The Commish storms back to the carnival and tells Elsa what “Richard” did to Jimmy. Elsa instructs The Commish to get Jimmy out of prison, he’ll never be able to defend himself without hands. And as The Commish stomps back out again, Eve offers her assistance — they’ll finally put on that Strong Man/Strong Woman act together.
And so, the police officers pick Jimmy up from the hospital to transport him back to jail. On the drive back, however, they come upon Eve, who hurls a giant rock through their windshield, causing the van to run off the road. After the crash, The Commish attacks one officer with a tire iron, and is shot in the shoulder by the other. Not that it slows The Commish down at all, who proceeds to kill Officer McShooty with that tire iron to the face. And with that, The Commish and Eve release Jimmy from the back of the police van. Hooray? I guess?
The cops are quick to react, swarming over the carnival in search of The Commish and Jimmy, and Elsa is like, “Vatever. Do vat ju will. I go und drink zee Schanpps. Auf wiedersehen.”
Later, Elsa is hanging out in her tent when “Esmerelda” appears, explaining that she needs to show Elsa something: Ma Petite in a jar. That she somehow smuggled out of a museum and then transported all the way from Philadelphia to Florida. Very probable!
After the cops have done their business, The Commish returns to his caravan to find Desiree pointing a gun at him, and demanding that he confess what he did. The Commish admits that he’s killed a few cops, but they had it coming. Desiree is like, “Nope, I’m talking about you killing one of your own.” The Commish bursts into tears, and admits he smothered Ma Petite to death because he was being blackmailed. With that, while standing behind him, Elsa shoots The Commish in the head. “Zat is all Ich needed to hear, ja.”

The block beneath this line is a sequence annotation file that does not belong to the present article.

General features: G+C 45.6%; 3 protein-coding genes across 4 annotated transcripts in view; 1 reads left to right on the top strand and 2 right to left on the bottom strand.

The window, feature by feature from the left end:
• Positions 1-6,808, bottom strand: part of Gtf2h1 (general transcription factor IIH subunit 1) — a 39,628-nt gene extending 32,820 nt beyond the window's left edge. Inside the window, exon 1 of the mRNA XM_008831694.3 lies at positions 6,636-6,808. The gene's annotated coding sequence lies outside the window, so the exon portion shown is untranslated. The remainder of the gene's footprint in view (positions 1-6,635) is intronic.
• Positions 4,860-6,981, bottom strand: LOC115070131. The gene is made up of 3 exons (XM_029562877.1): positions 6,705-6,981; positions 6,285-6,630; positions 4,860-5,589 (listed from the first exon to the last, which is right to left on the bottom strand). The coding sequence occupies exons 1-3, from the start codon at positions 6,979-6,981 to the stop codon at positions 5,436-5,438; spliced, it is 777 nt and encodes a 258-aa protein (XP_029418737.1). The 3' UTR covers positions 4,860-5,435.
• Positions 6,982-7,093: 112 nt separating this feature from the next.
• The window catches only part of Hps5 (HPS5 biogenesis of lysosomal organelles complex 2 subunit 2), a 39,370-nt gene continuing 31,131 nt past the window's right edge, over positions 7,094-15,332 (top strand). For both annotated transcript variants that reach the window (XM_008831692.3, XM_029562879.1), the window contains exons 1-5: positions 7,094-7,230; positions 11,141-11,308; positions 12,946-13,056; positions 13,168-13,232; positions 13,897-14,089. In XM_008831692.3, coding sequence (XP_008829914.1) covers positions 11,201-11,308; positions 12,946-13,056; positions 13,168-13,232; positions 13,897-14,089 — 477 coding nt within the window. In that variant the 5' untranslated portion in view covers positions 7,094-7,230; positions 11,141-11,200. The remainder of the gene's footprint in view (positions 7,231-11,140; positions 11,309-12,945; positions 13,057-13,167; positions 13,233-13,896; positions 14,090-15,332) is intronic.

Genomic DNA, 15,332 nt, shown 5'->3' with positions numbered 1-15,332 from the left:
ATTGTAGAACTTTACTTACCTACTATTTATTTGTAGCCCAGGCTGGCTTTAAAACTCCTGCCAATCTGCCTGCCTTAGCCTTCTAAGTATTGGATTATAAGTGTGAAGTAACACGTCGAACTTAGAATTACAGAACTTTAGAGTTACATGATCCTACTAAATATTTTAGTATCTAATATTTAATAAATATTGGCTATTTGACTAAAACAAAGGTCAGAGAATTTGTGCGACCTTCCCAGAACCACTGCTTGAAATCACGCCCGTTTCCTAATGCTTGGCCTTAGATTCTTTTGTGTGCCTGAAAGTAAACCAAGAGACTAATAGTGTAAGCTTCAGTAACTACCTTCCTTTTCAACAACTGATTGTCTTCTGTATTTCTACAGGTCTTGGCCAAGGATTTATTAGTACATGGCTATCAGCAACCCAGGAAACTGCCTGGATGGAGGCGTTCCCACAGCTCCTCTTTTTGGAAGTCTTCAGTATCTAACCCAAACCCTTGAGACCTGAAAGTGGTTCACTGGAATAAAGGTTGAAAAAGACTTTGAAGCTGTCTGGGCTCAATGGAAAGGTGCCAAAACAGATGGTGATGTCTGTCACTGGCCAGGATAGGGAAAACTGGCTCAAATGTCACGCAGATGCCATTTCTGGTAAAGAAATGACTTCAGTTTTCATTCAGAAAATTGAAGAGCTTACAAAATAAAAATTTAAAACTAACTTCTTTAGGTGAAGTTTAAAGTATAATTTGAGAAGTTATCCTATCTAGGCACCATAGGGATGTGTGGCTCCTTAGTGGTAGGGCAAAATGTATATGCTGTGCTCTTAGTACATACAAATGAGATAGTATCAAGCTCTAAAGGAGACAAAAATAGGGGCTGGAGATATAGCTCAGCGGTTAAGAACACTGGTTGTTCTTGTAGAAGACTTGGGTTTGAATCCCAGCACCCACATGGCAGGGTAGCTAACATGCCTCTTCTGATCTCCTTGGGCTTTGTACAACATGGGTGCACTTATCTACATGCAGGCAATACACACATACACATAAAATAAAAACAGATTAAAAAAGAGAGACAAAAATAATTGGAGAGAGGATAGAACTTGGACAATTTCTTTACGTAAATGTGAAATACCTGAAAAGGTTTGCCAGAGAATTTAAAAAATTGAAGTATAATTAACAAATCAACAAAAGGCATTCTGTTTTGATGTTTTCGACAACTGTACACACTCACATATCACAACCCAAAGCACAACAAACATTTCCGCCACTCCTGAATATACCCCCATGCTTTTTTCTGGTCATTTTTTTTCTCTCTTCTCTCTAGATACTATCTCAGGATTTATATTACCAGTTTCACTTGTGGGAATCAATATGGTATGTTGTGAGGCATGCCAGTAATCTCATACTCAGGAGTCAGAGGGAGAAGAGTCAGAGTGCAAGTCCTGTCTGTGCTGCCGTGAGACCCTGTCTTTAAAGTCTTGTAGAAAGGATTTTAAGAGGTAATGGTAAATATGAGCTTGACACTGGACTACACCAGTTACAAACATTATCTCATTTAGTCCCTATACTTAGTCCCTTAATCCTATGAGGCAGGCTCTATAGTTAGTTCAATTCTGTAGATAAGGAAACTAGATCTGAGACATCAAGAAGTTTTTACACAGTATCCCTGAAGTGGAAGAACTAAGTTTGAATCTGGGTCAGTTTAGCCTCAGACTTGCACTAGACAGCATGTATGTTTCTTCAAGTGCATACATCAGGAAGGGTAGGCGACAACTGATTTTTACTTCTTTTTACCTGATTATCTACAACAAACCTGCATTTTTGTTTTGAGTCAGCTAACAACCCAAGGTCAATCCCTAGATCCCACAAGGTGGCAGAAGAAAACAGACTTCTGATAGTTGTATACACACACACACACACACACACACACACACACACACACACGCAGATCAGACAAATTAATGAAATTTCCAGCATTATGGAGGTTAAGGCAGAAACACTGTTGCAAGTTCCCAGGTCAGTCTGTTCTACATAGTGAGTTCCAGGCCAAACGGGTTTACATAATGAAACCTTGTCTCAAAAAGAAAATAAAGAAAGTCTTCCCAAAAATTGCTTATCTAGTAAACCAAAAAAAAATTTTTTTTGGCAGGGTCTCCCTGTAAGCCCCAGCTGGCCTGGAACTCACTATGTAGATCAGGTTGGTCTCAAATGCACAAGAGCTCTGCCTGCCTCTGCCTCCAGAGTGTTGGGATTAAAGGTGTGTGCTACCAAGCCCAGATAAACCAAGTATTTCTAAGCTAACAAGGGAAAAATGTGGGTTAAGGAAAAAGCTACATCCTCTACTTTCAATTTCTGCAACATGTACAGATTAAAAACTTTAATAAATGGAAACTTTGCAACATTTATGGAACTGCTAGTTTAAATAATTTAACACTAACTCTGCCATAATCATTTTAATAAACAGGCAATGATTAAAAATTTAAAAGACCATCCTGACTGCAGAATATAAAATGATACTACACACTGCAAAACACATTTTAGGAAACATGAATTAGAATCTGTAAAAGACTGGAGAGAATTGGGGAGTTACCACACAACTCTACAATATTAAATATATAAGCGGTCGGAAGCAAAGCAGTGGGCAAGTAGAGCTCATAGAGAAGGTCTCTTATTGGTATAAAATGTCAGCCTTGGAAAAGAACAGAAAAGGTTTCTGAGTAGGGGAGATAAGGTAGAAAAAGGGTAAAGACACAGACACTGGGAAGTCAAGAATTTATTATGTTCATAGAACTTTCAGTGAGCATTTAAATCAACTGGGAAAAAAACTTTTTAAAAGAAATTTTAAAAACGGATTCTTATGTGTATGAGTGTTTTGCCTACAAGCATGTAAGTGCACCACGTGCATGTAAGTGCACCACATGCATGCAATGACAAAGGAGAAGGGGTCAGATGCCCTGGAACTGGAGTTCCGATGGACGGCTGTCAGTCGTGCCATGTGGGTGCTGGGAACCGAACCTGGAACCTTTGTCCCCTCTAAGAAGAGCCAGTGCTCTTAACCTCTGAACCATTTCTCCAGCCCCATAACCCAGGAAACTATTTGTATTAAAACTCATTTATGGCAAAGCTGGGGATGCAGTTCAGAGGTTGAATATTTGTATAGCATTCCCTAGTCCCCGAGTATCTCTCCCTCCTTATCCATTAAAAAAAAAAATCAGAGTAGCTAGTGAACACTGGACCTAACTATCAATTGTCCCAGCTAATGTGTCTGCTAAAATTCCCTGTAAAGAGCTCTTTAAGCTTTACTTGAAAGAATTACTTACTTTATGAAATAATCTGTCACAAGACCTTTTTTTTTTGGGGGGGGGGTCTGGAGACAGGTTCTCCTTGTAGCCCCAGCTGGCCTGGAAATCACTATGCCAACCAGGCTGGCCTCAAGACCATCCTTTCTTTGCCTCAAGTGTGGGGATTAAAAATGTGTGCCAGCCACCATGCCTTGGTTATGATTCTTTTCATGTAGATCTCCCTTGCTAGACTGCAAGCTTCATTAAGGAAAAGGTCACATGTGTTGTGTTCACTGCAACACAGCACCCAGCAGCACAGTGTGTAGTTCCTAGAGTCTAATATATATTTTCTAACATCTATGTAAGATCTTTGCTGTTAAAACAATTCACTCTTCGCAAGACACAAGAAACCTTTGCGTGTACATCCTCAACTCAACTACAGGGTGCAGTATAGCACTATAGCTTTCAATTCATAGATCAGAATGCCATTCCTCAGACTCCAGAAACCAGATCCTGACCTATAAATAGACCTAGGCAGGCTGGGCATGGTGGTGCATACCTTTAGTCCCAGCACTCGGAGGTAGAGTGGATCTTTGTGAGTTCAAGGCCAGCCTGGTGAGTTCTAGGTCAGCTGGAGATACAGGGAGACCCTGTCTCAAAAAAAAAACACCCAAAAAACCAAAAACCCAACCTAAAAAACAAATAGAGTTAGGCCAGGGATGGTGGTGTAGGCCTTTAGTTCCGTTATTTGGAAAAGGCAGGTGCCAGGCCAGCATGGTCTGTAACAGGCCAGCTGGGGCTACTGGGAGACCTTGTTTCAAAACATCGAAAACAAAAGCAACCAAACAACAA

So, when I was 6 years old, a movie was released whose trailer was so terrifying I would hide behind whatever furniture was available every time it came on television, which, if memory serves, was ALL THE DAMN TIME.
Horrifying, right? I just rewatched that for the first time in who even knows how long thinking, “Oh, it won’t be that bad, I was just a little thing and probably blew it out of proportion in my imagination.” NOPE. JUST AS BAD AS I REMEMBERED. BURN IT. BURN IT WITH FIRE.
But what is interesting is that while searching for that nightmare machine, I found this other trailer that tells a little bit more of Magic’s story:
Anthony Hopkins is a magician who adds a ventriloquist routine to his act. He becomes successful but also unhinged and the dummy begins telling him to kill people, which he does. Sound familiar? I’m not saying that Ryan Murphy and his team ripped off a 35-year-old movie … OH WAIT, YES I AM. THEY RIPPED IT OFF WHOLESALE.